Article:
I decided to start freelancing after moving to Iowa. When I moved, I had acquired my part-time job in the Des Moines University Archives and Rare Book Room, but I still had a lot of free time. My business is growing every week and I love every minute of it.
One of the great things about my line of work is that I get to learn something new every single day. Now that I’m floating from one organization to the next, the learning opportunities are even more varied and exciting as before. In fact, I recently started blogging about my unique on-the-job experiences.
Check it out: www.museumminute.wordpress.com.
If you have any preservation questions or are interested in having me speak about photo or book preservation for your club or organization, please email me at firstname.lastname@example.org or call (630) 220-0730. And, of course, please visit www.exhibitsmith.com for more information about me.
Thanks again to Jamie for this opportunity – now, off to preserve some books!
[Hey Readers! Today, I’m turning it over to my friend Dan!]
I have always enjoyed David Sedaris’ autobiographical essays and have read most of his books, so I was excited when Jamie gave me his new book for my birthday and said “I expect you to read this and blog about it!”
With Squirrel Seeks Chipmunk, Sedaris veers from his normal format. I hope that there isn’t much autobiographical material in this clever collection of irreverent fables that he describes as “A Modest Bestiary”. There is a recurring theme of comeuppance for the selfish and self-absorbed, often to a quite violent and tragic end.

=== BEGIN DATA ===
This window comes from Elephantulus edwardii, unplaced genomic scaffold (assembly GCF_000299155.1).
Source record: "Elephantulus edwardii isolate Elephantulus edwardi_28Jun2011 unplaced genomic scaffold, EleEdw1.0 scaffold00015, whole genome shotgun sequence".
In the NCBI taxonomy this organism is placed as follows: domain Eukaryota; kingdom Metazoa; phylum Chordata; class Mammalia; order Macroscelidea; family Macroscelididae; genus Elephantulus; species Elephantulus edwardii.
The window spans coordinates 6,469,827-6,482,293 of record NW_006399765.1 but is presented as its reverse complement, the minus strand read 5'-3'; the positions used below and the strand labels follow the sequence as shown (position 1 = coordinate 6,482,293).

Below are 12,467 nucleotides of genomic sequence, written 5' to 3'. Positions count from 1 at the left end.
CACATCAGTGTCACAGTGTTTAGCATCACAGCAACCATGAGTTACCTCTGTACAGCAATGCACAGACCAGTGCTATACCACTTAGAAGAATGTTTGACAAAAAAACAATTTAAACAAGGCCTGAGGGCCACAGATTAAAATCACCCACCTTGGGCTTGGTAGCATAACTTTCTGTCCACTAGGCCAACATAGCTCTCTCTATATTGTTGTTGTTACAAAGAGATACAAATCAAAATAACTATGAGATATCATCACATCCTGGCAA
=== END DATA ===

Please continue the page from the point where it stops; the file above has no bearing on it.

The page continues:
All of the characters take the form of animals: a gossipy baboon hairdresser, an uppity lab rat, and a tabloid reporter parrot among them.
The stories are all wonderful, but there are a couple stand-outs. I was moved by the story of a bear who loses her mother and uses her orphan status as a means to garner attention from others, to an irritating fault. When she finally learns her lesson by finding someone with a more tragic tale than her own, it doesn’t end well for her.
Among the funniest are one involving a stork who struggles with how to explain to her young child where babies come from and the final story about an owl, a gerbil, and a hippo’s musical rectum. (If that final story’s description doesn’t persuade you to go right out and buy Squirrel Seeks Chipmunk, then this is probably not the right Sedaris book for you!)
While Sedaris’ writing is in top form, this book would not be as entertaining without the brilliant illustrations of Ian Falconer. Falconer is best known for writing and illustrating the Olivia series of children’s books, but his often gruesome drawings here are not for the wee ones! They do, however, perfectly complement Sedaris’s stories.